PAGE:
The debate about U.S. health care concerns questions of access, efficiency, and quality purchased by the high sums spent. The World Health Organization (WHO) in 2000 ranked the U.S. health care system first in both responsiveness and expenditure, but 37th in overall performance and 72nd by overall level of health (among 191 member nations included in the study). [ [ World Health Organization assess the world's health system] . Press Release WHO/44 21 June 2000.] [ [ Health system attainment and performance in all Member States, ranked by eight measures, estimates for 1997] ] The WHO study has been criticized by free market advocates because "fairness in financial contribution" was used as an assessment factor, marking down countries with high per-capita private or fee-paying health treatment. [ Why Isn't Government Health Care The Answer?] , "Free Market Cure", 16 July 2007] One study found that there was little correlation between the WHO rankings for health systems and the satisfaction of citizens using those systems. [Robert J. Blendon, Minah Kim and John M. Benson, [ "The Public Versus The World Health Organization On Health System Performance"] , Health Affairs, May/June 2001] Some countries given the highest ratings by WHO were ranked poorly by their citizens. Others note that the WHO analysis does reflect system "responsiveness", and argue that this is a superior measure to consumer satisfaction, which is influenced by expectations. [Christopher J.L. Murray, Kei Kawabata, and Nicole Valentine, [ "People’s Experience Versus People’s Expectations"] , Health Affairs, May/June 2001]

The CIA World Factbook ranked the United States 41st in the world for lowest infant mortality rate [ [ CIA factbook] ] and 45th for highest total life expectancy. [ [ CIA factbook] ] A recent study found that between 1997 and 2003, preventable deaths declined more slowly in the United States than in 18 other industrialized nations. [Ellen Nolte and C. Martin McKee , [ "Measuring the Health of Nations: Updating an Earlier Analysis,"] , Health Affairs, January 8, 2008, Volume 98] On the other hand, the National Health Interview Survey, released annually by the Centers for Disease Control's National Center for Health Statistics reported that approximately 66% of survey respondents said they were in "excellent" or "very good" health in 2006. [ [ Early Release of Selected Estimates Based on Data From the 2006 National Health Interview Survey] June 25, 2007] According to a 2006 study published by The Lancet, survival rates in the US for certain types of rare cancer are the highest in the world. [cite journal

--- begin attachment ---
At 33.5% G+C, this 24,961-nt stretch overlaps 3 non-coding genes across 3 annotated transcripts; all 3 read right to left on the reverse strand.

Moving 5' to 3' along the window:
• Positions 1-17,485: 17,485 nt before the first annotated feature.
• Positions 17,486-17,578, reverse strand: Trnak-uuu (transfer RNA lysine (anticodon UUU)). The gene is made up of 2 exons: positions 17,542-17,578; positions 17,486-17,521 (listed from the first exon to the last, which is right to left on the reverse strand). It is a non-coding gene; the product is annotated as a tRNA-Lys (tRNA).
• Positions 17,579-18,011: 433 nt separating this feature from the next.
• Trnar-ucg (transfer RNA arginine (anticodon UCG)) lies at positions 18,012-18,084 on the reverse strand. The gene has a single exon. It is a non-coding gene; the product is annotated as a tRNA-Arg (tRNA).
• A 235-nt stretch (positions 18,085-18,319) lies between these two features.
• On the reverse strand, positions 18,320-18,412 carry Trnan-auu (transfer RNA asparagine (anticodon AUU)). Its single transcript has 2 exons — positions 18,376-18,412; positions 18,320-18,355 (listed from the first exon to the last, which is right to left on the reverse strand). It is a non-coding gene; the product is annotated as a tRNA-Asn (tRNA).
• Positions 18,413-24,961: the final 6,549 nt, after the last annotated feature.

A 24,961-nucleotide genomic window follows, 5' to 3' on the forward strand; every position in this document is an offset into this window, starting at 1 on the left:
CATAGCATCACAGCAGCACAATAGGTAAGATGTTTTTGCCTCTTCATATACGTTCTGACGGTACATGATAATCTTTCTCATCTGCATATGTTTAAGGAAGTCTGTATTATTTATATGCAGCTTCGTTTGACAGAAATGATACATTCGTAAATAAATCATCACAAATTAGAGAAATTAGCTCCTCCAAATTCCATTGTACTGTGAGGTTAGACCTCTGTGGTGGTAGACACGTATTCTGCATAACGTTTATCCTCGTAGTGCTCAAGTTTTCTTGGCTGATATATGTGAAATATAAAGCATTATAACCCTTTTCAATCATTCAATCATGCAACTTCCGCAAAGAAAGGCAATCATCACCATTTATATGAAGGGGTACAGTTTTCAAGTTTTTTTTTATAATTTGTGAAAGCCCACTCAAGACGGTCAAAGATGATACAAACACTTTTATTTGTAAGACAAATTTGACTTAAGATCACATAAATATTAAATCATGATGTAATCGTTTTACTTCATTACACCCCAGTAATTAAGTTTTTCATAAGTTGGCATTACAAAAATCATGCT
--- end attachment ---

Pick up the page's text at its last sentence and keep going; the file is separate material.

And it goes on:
last = Gatta
first = Gemma
year = 2006
month = February
title = Survival from rare cancer in adults: a population-based study
journal = The Lancet Oncology
volume = 7
issue = 2
pages = 132–140
doi = 10.1016/S1470-2045(05)70471-X
] [cite news
first = Nicole
last = Martin
title = UK cancer survival rate lowest in Europe
url =
work = The Daily Telegraph
date = 2007-08-24

Recent studies find growing gaps in life expectancy based on income and geography. Life expectancy declined from 1983 to 1999 for women in 180 counties, and for men in 11 counties. Most of the declines occurred in the Deep South, Appalachia, along the Mississippi River, in the Southern Plains and in Texas. The life expectancy gap between counties with the highest and lowest life expectancies grew by 2 years for men and 10 months for women. The gap is growing between rich and poor and by educational level, but narrowing between men and women and by race. [ Kevin Sack, [ "The Short End of the Longer Life,"] The New York Times, April 27, 2008] A study published in May 2008 found that the mortality gap between the well-educated and the poorly educated widened significantly between 1993 and 2001 for adults ages 25 through 64. Premature death is increasing for people who drop out of high-school, while death rates are dropping among college graduates. Mortality increased most rapidly for white, female drop-outs, and declined the most for African-American college graduates. While the study did not directly examine the underlying causes, the authors speculate that risk factors such as smoking, obesity and high blood pressure may lie behind these disparities. [David Brown, [ "The Less the Education, the Higher the Risk of Dying Early,"] The Washington Post, May 14, 2008] [Jemal A, Ward E, Anderson RN, Murray T, Thun MJ (2008) [ Widening of Socioeconomic Inequalities in U.S. Death Rates,] 1993–2001. PLoS ONE 3(5): e2181 doi:10.1371/journal.pone.0002181] [ [ "Coverage & Access | Gap in Mortality Rates Between People With More, Less Education Widened, Study Finds,"] Kaiser Daily Health Policy Report, Kaiser Family Foundation, May 14, 2008]